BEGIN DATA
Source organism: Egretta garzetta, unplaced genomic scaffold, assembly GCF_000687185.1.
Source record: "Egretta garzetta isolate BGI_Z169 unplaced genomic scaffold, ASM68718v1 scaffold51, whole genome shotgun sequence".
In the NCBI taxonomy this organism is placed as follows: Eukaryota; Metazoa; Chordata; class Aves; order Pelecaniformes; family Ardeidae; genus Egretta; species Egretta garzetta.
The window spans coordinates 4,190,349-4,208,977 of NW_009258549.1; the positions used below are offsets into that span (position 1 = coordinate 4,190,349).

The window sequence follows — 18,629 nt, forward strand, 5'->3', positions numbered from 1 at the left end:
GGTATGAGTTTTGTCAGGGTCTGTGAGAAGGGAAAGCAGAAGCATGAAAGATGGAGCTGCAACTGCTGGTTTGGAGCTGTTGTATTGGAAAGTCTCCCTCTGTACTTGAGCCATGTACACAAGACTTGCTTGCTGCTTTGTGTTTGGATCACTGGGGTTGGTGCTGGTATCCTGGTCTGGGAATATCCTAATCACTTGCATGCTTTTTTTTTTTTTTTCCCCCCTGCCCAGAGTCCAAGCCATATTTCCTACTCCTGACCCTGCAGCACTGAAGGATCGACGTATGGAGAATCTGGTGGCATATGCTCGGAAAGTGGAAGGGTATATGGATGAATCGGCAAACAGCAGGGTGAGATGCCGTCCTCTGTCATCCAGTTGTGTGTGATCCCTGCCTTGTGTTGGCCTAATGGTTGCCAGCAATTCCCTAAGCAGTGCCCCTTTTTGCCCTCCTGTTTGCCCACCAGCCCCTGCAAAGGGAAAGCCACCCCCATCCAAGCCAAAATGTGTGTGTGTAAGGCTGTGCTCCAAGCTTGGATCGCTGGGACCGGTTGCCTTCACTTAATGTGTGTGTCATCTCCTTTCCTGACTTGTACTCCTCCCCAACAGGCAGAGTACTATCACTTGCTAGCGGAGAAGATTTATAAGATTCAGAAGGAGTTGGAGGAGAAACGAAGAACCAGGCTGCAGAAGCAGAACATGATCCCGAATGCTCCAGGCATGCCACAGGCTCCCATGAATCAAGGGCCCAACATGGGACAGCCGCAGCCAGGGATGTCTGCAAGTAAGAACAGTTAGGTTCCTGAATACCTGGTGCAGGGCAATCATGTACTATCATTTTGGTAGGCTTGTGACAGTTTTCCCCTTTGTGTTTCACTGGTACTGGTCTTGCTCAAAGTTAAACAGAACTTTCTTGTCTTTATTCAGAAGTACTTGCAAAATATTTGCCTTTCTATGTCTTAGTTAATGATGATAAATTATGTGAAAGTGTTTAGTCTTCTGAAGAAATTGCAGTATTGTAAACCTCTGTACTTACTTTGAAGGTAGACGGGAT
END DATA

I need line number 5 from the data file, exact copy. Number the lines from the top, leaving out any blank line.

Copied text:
The window sequence follows — 18,629 nt, forward strand, 5'->3', positions numbered from 1 at the left end: